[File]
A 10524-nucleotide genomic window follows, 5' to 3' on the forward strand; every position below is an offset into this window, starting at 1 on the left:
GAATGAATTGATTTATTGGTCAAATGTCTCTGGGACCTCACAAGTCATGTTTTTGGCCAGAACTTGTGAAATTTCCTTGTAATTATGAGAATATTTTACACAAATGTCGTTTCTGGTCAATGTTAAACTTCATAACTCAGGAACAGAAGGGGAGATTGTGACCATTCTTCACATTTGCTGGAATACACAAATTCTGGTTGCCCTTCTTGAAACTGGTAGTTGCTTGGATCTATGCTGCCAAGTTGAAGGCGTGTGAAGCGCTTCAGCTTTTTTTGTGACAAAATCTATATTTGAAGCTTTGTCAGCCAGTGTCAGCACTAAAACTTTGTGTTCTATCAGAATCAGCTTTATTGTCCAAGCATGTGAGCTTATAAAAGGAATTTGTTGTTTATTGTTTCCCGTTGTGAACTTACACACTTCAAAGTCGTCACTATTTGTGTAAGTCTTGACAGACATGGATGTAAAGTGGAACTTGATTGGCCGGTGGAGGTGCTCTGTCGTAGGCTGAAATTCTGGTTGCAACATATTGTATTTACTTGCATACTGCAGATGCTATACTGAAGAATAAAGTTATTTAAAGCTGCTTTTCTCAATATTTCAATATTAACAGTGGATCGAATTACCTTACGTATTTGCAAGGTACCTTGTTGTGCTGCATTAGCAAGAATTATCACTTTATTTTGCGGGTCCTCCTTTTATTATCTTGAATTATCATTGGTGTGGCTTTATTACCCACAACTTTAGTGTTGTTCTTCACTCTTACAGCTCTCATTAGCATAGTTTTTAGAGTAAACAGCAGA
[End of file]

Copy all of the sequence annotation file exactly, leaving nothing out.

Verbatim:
A 10524-nucleotide genomic window follows, 5' to 3' on the forward strand; every position below is an offset into this window, starting at 1 on the left:
GAATGAATTGATTTATTGGTCAAATGTCTCTGGGACCTCACAAGTCATGTTTTTGGCCAGAACTTGTGAAATTTCCTTGTAATTATGAGAATATTTTACACAAATGTCGTTTCTGGTCAATGTTAAACTTCATAACTCAGGAACAGAAGGGGAGATTGTGACCATTCTTCACATTTGCTGGAATACACAAATTCTGGTTGCCCTTCTTGAAACTGGTAGTTGCTTGGATCTATGCTGCCAAGTTGAAGGCGTGTGAAGCGCTTCAGCTTTTTTTGTGACAAAATCTATATTTGAAGCTTTGTCAGCCAGTGTCAGCACTAAAACTTTGTGTTCTATCAGAATCAGCTTTATTGTCCAAGCATGTGAGCTTATAAAAGGAATTTGTTGTTTATTGTTTCCCGTTGTGAACTTACACACTTCAAAGTCGTCACTATTTGTGTAAGTCTTGACAGACATGGATGTAAAGTGGAACTTGATTGGCCGGTGGAGGTGCTCTGTCGTAGGCTGAAATTCTGGTTGCAACATATTGTATTTACTTGCATACTGCAGATGCTATACTGAAGAATAAAGTTATTTAAAGCTGCTTTTCTCAATATTTCAATATTAACAGTGGATCGAATTACCTTACGTATTTGCAAGGTACCTTGTTGTGCTGCATTAGCAAGAATTATCACTTTATTTTGCGGGTCCTCCTTTTATTATCTTGAATTATCATTGGTGTGGCTTTATTACCCACAACTTTAGTGTTGTTCTTCACTCTTACAGCTCTCATTAGCATAGTTTTTAGAGTAAACAGCAGA